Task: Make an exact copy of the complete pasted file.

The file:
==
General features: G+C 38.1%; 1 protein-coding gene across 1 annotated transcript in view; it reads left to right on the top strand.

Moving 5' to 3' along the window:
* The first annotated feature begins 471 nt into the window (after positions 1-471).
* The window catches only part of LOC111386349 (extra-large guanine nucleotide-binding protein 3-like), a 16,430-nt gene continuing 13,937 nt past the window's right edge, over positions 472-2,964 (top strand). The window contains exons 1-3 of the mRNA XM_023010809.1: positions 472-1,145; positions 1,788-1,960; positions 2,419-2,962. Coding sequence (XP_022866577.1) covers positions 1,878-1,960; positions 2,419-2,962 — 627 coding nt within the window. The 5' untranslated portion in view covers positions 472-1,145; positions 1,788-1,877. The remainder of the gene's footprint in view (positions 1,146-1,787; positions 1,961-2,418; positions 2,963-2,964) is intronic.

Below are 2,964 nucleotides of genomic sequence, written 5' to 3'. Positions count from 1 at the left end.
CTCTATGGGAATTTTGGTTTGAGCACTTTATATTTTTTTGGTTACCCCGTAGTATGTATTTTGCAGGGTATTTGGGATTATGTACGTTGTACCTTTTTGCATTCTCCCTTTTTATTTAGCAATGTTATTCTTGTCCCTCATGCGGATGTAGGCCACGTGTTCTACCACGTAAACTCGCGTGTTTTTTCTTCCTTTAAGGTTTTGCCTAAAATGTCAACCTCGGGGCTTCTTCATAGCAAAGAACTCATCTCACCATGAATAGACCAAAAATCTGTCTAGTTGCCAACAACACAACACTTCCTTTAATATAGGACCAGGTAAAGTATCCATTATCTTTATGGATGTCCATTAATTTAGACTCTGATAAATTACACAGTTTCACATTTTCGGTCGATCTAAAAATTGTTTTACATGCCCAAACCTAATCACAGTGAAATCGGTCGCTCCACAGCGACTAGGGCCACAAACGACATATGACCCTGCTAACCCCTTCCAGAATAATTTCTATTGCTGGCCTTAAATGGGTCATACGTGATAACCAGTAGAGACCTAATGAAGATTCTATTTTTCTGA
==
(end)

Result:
General features: G+C 38.1%; 1 protein-coding gene across 1 annotated transcript in view; it reads left to right on the top strand.

Moving 5' to 3' along the window:
* The first annotated feature begins 471 nt into the window (after positions 1-471).
* The window catches only part of LOC111386349 (extra-large guanine nucleotide-binding protein 3-like), a 16,430-nt gene continuing 13,937 nt past the window's right edge, over positions 472-2,964 (top strand). The window contains exons 1-3 of the mRNA XM_023010809.1: positions 472-1,145; positions 1,788-1,960; positions 2,419-2,962. Coding sequence (XP_022866577.1) covers positions 1,878-1,960; positions 2,419-2,962 — 627 coding nt within the window. The 5' untranslated portion in view covers positions 472-1,145; positions 1,788-1,877. The remainder of the gene's footprint in view (positions 1,146-1,787; positions 1,961-2,418; positions 2,963-2,964) is intronic.

Below are 2,964 nucleotides of genomic sequence, written 5' to 3'. Positions count from 1 at the left end.
CTCTATGGGAATTTTGGTTTGAGCACTTTATATTTTTTTGGTTACCCCGTAGTATGTATTTTGCAGGGTATTTGGGATTATGTACGTTGTACCTTTTTGCATTCTCCCTTTTTATTTAGCAATGTTATTCTTGTCCCTCATGCGGATGTAGGCCACGTGTTCTACCACGTAAACTCGCGTGTTTTTTCTTCCTTTAAGGTTTTGCCTAAAATGTCAACCTCGGGGCTTCTTCATAGCAAAGAACTCATCTCACCATGAATAGACCAAAAATCTGTCTAGTTGCCAACAACACAACACTTCCTTTAATATAGGACCAGGTAAAGTATCCATTATCTTTATGGATGTCCATTAATTTAGACTCTGATAAATTACACAGTTTCACATTTTCGGTCGATCTAAAAATTGTTTTACATGCCCAAACCTAATCACAGTGAAATCGGTCGCTCCACAGCGACTAGGGCCACAAACGACATATGACCCTGCTAACCCCTTCCAGAATAATTTCTATTGCTGGCCTTAAATGGGTCATACGTGATAACCAGTAGAGACCTAATGAAGATTCTATTTTTCTGA